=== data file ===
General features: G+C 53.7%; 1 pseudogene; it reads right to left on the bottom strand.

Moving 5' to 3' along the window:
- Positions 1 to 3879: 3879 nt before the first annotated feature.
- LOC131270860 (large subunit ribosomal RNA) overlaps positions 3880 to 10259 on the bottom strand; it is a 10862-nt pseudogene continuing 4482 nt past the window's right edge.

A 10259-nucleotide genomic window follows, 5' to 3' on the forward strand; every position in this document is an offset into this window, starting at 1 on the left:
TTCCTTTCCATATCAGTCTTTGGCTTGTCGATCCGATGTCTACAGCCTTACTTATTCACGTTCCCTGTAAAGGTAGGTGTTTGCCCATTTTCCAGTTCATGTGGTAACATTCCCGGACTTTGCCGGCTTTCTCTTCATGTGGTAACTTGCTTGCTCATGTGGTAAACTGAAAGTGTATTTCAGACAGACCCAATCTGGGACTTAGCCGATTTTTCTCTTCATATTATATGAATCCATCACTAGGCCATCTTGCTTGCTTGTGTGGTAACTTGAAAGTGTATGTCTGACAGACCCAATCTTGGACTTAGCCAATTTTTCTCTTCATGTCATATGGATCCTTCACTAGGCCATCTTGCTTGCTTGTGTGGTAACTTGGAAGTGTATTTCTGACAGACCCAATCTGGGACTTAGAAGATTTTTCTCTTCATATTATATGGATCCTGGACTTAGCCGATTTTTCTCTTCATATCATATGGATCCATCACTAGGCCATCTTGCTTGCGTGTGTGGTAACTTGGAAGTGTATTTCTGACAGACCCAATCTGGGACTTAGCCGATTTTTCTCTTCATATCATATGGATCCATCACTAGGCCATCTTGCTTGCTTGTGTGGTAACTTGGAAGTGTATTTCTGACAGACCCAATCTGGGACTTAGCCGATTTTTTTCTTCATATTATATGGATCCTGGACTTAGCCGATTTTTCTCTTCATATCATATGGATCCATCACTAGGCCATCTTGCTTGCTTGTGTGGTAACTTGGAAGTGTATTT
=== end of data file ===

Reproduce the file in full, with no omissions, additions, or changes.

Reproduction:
General features: G+C 53.7%; 1 pseudogene; it reads right to left on the bottom strand.

Moving 5' to 3' along the window:
- Positions 1 to 3879: 3879 nt before the first annotated feature.
- LOC131270860 (large subunit ribosomal RNA) overlaps positions 3880 to 10259 on the bottom strand; it is a 10862-nt pseudogene continuing 4482 nt past the window's right edge.

A 10259-nucleotide genomic window follows, 5' to 3' on the forward strand; every position in this document is an offset into this window, starting at 1 on the left:
TTCCTTTCCATATCAGTCTTTGGCTTGTCGATCCGATGTCTACAGCCTTACTTATTCACGTTCCCTGTAAAGGTAGGTGTTTGCCCATTTTCCAGTTCATGTGGTAACATTCCCGGACTTTGCCGGCTTTCTCTTCATGTGGTAACTTGCTTGCTCATGTGGTAAACTGAAAGTGTATTTCAGACAGACCCAATCTGGGACTTAGCCGATTTTTCTCTTCATATTATATGAATCCATCACTAGGCCATCTTGCTTGCTTGTGTGGTAACTTGAAAGTGTATGTCTGACAGACCCAATCTTGGACTTAGCCAATTTTTCTCTTCATGTCATATGGATCCTTCACTAGGCCATCTTGCTTGCTTGTGTGGTAACTTGGAAGTGTATTTCTGACAGACCCAATCTGGGACTTAGAAGATTTTTCTCTTCATATTATATGGATCCTGGACTTAGCCGATTTTTCTCTTCATATCATATGGATCCATCACTAGGCCATCTTGCTTGCGTGTGTGGTAACTTGGAAGTGTATTTCTGACAGACCCAATCTGGGACTTAGCCGATTTTTCTCTTCATATCATATGGATCCATCACTAGGCCATCTTGCTTGCTTGTGTGGTAACTTGGAAGTGTATTTCTGACAGACCCAATCTGGGACTTAGCCGATTTTTTTCTTCATATTATATGGATCCTGGACTTAGCCGATTTTTCTCTTCATATCATATGGATCCATCACTAGGCCATCTTGCTTGCTTGTGTGGTAACTTGGAAGTGTATTT